Dish of the Day: The downsides to cookery shows
When you switch on the TV these days you are never more than a tap away from a cookery show. Sure it gets people interested in the food on their plate and in their mouths. But there is another side to things.
Most of those shows have a highly competitive element to them – there is sometimes that sense cooking is best left to some else, to the pros or wanna-be pros. Which is a shame because cooking shouldn’t be scary or a traumatic clock-counting process.
Home cooking is completely different to working as a chef of course. The hard part about that is quite simple: getting other people to do what you are good at (aside from suppliers, environmental health, business levels, logistics, paperwork). For example, let’s say you make the most perfect of omelettes. Now, you tell someone else how to do that; they make it; and then by necessity I judge them on it. Multiply that by 40 and you have the crux.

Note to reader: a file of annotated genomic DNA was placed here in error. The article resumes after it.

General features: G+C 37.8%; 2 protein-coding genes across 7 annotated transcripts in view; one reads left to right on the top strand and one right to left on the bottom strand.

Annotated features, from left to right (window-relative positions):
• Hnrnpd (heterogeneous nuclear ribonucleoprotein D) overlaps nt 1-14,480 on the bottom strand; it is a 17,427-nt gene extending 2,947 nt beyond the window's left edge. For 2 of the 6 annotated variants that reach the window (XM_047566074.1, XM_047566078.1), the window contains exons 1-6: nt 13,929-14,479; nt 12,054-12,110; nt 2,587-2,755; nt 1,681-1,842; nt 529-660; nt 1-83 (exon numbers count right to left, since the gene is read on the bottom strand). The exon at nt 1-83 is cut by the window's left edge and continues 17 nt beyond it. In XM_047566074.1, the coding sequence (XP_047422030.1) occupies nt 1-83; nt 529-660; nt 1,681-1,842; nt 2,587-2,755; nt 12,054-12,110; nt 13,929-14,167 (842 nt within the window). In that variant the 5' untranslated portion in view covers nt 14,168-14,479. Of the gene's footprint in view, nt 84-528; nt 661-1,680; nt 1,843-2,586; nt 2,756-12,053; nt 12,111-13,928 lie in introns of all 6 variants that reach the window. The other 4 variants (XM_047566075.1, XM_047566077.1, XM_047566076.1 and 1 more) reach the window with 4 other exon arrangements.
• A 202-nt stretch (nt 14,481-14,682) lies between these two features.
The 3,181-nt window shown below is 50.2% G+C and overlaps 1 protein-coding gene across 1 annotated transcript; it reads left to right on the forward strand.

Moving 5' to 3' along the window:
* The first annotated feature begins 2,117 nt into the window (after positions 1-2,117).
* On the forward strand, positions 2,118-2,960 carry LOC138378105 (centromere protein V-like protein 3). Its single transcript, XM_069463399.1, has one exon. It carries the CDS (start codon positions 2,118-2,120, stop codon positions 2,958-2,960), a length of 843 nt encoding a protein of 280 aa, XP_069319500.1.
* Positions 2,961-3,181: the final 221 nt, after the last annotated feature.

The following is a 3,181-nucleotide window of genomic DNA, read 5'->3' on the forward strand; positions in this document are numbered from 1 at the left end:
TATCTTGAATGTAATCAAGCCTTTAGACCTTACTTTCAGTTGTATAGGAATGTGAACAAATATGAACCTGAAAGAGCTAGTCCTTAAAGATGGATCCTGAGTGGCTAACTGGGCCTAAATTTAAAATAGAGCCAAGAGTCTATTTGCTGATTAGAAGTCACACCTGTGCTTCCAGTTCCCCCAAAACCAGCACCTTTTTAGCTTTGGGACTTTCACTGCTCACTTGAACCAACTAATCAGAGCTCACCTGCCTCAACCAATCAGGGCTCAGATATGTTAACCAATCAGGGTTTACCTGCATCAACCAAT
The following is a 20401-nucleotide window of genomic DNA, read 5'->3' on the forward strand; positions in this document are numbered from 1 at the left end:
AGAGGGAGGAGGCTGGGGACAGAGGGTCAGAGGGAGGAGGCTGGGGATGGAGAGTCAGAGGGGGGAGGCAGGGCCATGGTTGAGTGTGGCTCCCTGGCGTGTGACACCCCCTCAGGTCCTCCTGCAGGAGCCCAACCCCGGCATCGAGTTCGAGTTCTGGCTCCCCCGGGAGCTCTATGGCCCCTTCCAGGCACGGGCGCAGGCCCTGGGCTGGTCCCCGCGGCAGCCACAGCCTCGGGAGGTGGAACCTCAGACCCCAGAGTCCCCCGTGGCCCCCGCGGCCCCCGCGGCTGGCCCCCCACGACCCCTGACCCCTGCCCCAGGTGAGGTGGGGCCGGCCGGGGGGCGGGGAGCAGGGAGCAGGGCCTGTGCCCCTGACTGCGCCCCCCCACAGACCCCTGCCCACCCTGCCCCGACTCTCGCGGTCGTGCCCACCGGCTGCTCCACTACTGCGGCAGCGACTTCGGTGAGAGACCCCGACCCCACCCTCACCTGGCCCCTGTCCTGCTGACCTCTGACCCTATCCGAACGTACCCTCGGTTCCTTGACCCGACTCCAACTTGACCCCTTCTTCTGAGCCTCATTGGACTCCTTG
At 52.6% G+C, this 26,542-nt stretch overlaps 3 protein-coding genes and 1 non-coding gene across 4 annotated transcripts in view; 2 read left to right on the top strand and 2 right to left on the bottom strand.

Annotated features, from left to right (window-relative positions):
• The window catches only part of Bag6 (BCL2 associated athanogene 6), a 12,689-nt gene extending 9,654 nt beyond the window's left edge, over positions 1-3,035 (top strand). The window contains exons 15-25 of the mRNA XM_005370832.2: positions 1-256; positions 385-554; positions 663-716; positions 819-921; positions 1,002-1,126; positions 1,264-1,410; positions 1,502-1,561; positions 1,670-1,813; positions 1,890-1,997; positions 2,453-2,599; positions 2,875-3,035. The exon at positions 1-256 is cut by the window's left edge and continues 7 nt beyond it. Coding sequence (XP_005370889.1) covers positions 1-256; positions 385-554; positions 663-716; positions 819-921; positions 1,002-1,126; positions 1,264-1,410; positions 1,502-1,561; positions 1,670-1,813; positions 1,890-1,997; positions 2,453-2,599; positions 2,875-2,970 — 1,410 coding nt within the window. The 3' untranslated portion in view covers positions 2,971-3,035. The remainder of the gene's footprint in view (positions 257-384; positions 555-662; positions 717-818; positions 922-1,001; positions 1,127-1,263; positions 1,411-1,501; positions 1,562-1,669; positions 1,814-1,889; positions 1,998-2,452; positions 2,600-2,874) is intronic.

At home it is different. I’m not say cooking’s easy but let’s be honest, it’s not the most important task in the world. You make a cake at home, it’s not cooked, make it again next week, and remember what you may have done wrong. Ask advice, use the internet, whatever floats your boat. What cooking needs to be and all-to-often isn’t shown to be is fun. You should be able play around and experiment.
When it works, enjoy boasting to your friends that your shepherd’s pie with sweet potato mash is the best they’ll ever taste. Don’t worry about ingredients, as Fergus Henderson rightly says, they can smell your fear. I’ve seen guys who are like Matt Damon in Good Will Hunting but when cooking a steak with the pan smoking and the steak burning, they panic. Turn the heat down, move the pan off the flame, take the steak out. Chill. When it comes to cooking it is really all good.Tagged in: cookery programmes, food, Gordon Ramsay, home cooking, jamie oliver, masterchef, The F Word, The Great British Bakeoff
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